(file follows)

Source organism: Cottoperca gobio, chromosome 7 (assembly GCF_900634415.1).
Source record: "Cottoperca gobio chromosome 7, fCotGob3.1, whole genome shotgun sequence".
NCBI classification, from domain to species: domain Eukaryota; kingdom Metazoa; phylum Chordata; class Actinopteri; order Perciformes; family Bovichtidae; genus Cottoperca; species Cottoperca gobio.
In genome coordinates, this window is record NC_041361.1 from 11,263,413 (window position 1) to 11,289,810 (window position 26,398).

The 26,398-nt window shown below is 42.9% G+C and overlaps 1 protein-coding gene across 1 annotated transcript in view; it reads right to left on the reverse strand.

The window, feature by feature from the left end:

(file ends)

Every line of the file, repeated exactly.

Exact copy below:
Source organism: Cottoperca gobio, chromosome 7 (assembly GCF_900634415.1).
Source record: "Cottoperca gobio chromosome 7, fCotGob3.1, whole genome shotgun sequence".
NCBI classification, from domain to species: domain Eukaryota; kingdom Metazoa; phylum Chordata; class Actinopteri; order Perciformes; family Bovichtidae; genus Cottoperca; species Cottoperca gobio.
In genome coordinates, this window is record NC_041361.1 from 11,263,413 (window position 1) to 11,289,810 (window position 26,398).

The 26,398-nt window shown below is 42.9% G+C and overlaps 1 protein-coding gene across 1 annotated transcript in view; it reads right to left on the reverse strand.

The window, feature by feature from the left end: